Making employers liable in graft cases is timely
FocusM team | 06 Apr 2018 00:30
Amendments to the Malaysian Anti-Corruption Commission (MACC) Act to make companies liable for the corrupt practices of their staff will send shivers down the spine of senior management.
A company will be deemed to have committed an offence if any person associated with it commits a corrupt act.
That includes its directors, partners, controllers and officers who are involved in the management of the company. The onus is on the company to prove it is not guilty. This will also be in line with such legislation abroad such as the UK Bribery Act.
The MACC (Amendment) Bill 2018 which was passed by the Dewan Rakyat on April 4 is timely and long overdue. In the Global Corruption Barometer 2017 (Malaysia), 46% of Malaysians thought business officials were involved in corruption. Many companies have also not signed the Corporate Integrity Pledge upholding anti-corruption principles.
Often, companies claim they have no knowledge or are not responsible for the actions of their staff when it comes to bribery. Such ignorance is not an excuse now.
In fact, companies sometimes ask their staff to bribe their way towards securing a contract or deal. Some companies even disguise such bribes as entertainment expenses.
There is also a suspicion some foreign companies support entities such as resellers to obtain contracts through dubious means. When these resellers are caught, the foreign company disclaims liability.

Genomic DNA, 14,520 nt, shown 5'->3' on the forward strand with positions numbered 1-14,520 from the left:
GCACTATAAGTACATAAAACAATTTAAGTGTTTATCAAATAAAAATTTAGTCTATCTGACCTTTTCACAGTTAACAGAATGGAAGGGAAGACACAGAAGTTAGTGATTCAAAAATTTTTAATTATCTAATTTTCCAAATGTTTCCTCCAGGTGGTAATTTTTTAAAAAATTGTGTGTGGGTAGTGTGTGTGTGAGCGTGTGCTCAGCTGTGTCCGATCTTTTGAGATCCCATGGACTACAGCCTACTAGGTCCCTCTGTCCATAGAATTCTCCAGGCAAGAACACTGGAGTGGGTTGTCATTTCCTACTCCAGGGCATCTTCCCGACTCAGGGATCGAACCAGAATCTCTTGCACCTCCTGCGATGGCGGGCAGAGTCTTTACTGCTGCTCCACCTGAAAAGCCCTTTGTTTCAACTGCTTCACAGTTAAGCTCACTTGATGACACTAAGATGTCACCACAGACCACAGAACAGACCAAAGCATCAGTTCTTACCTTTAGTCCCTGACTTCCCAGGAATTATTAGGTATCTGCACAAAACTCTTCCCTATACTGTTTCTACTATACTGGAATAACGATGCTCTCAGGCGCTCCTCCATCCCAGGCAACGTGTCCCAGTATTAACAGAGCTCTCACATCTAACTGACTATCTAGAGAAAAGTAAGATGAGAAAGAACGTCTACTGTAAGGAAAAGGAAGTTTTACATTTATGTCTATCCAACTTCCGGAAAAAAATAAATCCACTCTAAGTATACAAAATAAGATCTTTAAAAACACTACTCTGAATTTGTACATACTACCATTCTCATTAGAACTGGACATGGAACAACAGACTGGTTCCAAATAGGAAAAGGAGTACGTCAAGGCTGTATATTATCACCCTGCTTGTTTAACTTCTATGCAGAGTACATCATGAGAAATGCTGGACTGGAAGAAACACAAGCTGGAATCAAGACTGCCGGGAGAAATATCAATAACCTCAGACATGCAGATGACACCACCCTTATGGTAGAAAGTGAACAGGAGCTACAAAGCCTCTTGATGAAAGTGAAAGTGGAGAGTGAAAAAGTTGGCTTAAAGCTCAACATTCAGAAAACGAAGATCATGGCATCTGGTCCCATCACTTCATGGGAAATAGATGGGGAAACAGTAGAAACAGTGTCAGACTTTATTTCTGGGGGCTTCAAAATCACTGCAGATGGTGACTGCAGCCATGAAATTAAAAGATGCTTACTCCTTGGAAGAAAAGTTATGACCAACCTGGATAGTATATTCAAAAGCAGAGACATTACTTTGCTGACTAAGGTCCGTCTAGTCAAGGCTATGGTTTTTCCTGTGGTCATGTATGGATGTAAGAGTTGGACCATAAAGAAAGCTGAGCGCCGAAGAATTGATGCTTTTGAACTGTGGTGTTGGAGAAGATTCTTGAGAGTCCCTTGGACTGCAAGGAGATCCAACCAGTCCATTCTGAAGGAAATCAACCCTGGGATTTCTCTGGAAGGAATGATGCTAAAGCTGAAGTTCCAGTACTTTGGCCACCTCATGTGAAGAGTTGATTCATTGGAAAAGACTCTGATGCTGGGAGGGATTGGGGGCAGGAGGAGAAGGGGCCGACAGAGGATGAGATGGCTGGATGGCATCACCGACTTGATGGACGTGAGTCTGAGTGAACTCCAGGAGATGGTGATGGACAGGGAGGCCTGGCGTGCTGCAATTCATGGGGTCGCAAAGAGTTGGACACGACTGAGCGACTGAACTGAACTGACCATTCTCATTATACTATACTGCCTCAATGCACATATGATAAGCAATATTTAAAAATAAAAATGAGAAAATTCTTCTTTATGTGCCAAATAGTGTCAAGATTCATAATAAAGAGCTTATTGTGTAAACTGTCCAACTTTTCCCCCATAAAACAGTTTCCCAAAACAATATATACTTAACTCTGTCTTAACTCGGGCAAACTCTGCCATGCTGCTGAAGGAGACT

Malaysian companies with operations abroad can’t escape either. Many years ago, action was taken by a foreign government against a senior official of a Malaysian company operating there. It was inked to a well-known Malaysian listed group. The official was alleged to have attempted to bribe a government official there. However, the group itself was not held liable for the alleged crime.
Under the new legislation, Malaysian companies which have businesses at home or abroad are included. Likewise, it covers foreign companies with a business or part of a business in Malaysia. Malaysian partnerships are also included.
The amendments will compel companies to put in place adequate procedures to prevent their staff or associated persons from engaging in corrupt practices.
Well, with a maximum fine of up to 10 times the sum of gratification involved or RM1 mil (whichever is higher) and a maximum prison term of 20 years, or both, companies had better do so soon.
Download and read the latest issue of Focus Malaysia here: